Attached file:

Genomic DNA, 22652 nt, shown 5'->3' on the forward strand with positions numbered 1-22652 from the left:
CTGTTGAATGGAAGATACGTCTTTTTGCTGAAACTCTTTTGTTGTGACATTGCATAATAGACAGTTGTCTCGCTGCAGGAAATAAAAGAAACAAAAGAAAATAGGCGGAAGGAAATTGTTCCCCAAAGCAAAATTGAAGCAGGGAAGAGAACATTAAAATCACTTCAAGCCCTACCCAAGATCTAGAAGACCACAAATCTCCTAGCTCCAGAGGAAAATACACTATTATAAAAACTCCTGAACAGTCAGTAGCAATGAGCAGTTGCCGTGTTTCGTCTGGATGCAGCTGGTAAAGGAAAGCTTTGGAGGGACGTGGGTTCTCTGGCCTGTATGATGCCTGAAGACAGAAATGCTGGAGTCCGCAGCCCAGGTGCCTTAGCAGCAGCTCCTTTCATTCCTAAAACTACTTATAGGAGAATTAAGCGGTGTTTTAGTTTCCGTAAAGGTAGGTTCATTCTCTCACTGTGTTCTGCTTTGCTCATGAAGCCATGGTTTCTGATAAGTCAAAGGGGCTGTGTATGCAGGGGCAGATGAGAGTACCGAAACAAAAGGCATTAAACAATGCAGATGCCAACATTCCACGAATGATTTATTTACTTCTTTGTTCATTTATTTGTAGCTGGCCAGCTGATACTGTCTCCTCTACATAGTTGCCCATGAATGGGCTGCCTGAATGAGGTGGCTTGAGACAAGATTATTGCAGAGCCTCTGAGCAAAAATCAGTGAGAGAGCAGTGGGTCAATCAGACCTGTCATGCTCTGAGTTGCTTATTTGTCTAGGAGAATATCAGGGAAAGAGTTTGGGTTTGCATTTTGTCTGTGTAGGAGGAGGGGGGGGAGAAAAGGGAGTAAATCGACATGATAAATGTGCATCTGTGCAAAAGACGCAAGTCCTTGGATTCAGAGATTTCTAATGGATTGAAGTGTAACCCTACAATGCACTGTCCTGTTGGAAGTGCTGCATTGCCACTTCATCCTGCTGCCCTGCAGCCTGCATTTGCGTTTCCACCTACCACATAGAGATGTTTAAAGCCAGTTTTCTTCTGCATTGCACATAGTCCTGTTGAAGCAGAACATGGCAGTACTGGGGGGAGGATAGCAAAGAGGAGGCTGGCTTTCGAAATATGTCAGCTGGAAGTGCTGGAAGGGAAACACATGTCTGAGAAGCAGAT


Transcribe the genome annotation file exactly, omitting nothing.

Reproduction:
Genomic DNA, 22652 nt, shown 5'->3' on the forward strand with positions numbered 1-22652 from the left:
CTGTTGAATGGAAGATACGTCTTTTTGCTGAAACTCTTTTGTTGTGACATTGCATAATAGACAGTTGTCTCGCTGCAGGAAATAAAAGAAACAAAAGAAAATAGGCGGAAGGAAATTGTTCCCCAAAGCAAAATTGAAGCAGGGAAGAGAACATTAAAATCACTTCAAGCCCTACCCAAGATCTAGAAGACCACAAATCTCCTAGCTCCAGAGGAAAATACACTATTATAAAAACTCCTGAACAGTCAGTAGCAATGAGCAGTTGCCGTGTTTCGTCTGGATGCAGCTGGTAAAGGAAAGCTTTGGAGGGACGTGGGTTCTCTGGCCTGTATGATGCCTGAAGACAGAAATGCTGGAGTCCGCAGCCCAGGTGCCTTAGCAGCAGCTCCTTTCATTCCTAAAACTACTTATAGGAGAATTAAGCGGTGTTTTAGTTTCCGTAAAGGTAGGTTCATTCTCTCACTGTGTTCTGCTTTGCTCATGAAGCCATGGTTTCTGATAAGTCAAAGGGGCTGTGTATGCAGGGGCAGATGAGAGTACCGAAACAAAAGGCATTAAACAATGCAGATGCCAACATTCCACGAATGATTTATTTACTTCTTTGTTCATTTATTTGTAGCTGGCCAGCTGATACTGTCTCCTCTACATAGTTGCCCATGAATGGGCTGCCTGAATGAGGTGGCTTGAGACAAGATTATTGCAGAGCCTCTGAGCAAAAATCAGTGAGAGAGCAGTGGGTCAATCAGACCTGTCATGCTCTGAGTTGCTTATTTGTCTAGGAGAATATCAGGGAAAGAGTTTGGGTTTGCATTTTGTCTGTGTAGGAGGAGGGGGGGGAGAAAAGGGAGTAAATCGACATGATAAATGTGCATCTGTGCAAAAGACGCAAGTCCTTGGATTCAGAGATTTCTAATGGATTGAAGTGTAACCCTACAATGCACTGTCCTGTTGGAAGTGCTGCATTGCCACTTCATCCTGCTGCCCTGCAGCCTGCATTTGCGTTTCCACCTACCACATAGAGATGTTTAAAGCCAGTTTTCTTCTGCATTGCACATAGTCCTGTTGAAGCAGAACATGGCAGTACTGGGGGGAGGATAGCAAAGAGGAGGCTGGCTTTCGAAATATGTCAGCTGGAAGTGCTGGAAGGGAAACACATGTCTGAGAAGCAGAT